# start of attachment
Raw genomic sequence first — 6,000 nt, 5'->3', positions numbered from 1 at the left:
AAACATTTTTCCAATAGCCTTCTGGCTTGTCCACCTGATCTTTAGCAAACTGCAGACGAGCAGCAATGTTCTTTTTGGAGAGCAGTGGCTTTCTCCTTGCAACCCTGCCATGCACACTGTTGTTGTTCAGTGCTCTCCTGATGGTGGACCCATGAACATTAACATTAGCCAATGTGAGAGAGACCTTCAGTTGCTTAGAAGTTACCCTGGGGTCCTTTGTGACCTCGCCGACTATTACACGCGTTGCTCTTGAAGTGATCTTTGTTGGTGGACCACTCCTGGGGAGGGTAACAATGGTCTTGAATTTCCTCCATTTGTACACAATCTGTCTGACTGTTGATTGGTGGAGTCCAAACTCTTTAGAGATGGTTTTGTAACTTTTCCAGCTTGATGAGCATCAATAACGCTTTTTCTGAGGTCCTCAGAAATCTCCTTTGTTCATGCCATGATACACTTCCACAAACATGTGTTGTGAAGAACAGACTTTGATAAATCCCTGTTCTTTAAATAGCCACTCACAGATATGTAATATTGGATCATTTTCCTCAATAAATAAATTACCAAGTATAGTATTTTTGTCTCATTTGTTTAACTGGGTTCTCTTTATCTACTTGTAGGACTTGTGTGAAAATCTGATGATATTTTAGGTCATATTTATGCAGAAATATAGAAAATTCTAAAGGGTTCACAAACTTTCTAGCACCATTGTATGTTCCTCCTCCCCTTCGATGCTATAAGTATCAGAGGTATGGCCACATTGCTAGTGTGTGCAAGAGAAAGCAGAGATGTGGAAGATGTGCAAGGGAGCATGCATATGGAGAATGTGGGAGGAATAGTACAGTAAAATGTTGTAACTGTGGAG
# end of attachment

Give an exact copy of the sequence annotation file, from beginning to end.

Raw genomic sequence first — 6,000 nt, 5'->3', positions numbered from 1 at the left:
AAACATTTTTCCAATAGCCTTCTGGCTTGTCCACCTGATCTTTAGCAAACTGCAGACGAGCAGCAATGTTCTTTTTGGAGAGCAGTGGCTTTCTCCTTGCAACCCTGCCATGCACACTGTTGTTGTTCAGTGCTCTCCTGATGGTGGACCCATGAACATTAACATTAGCCAATGTGAGAGAGACCTTCAGTTGCTTAGAAGTTACCCTGGGGTCCTTTGTGACCTCGCCGACTATTACACGCGTTGCTCTTGAAGTGATCTTTGTTGGTGGACCACTCCTGGGGAGGGTAACAATGGTCTTGAATTTCCTCCATTTGTACACAATCTGTCTGACTGTTGATTGGTGGAGTCCAAACTCTTTAGAGATGGTTTTGTAACTTTTCCAGCTTGATGAGCATCAATAACGCTTTTTCTGAGGTCCTCAGAAATCTCCTTTGTTCATGCCATGATACACTTCCACAAACATGTGTTGTGAAGAACAGACTTTGATAAATCCCTGTTCTTTAAATAGCCACTCACAGATATGTAATATTGGATCATTTTCCTCAATAAATAAATTACCAAGTATAGTATTTTTGTCTCATTTGTTTAACTGGGTTCTCTTTATCTACTTGTAGGACTTGTGTGAAAATCTGATGATATTTTAGGTCATATTTATGCAGAAATATAGAAAATTCTAAAGGGTTCACAAACTTTCTAGCACCATTGTATGTTCCTCCTCCCCTTCGATGCTATAAGTATCAGAGGTATGGCCACATTGCTAGTGTGTGCAAGAGAAAGCAGAGATGTGGAAGATGTGCAAGGGAGCATGCATATGGAGAATGTGGGAGGAATAGTACAGTAAAATGTTGTAACTGTGGAG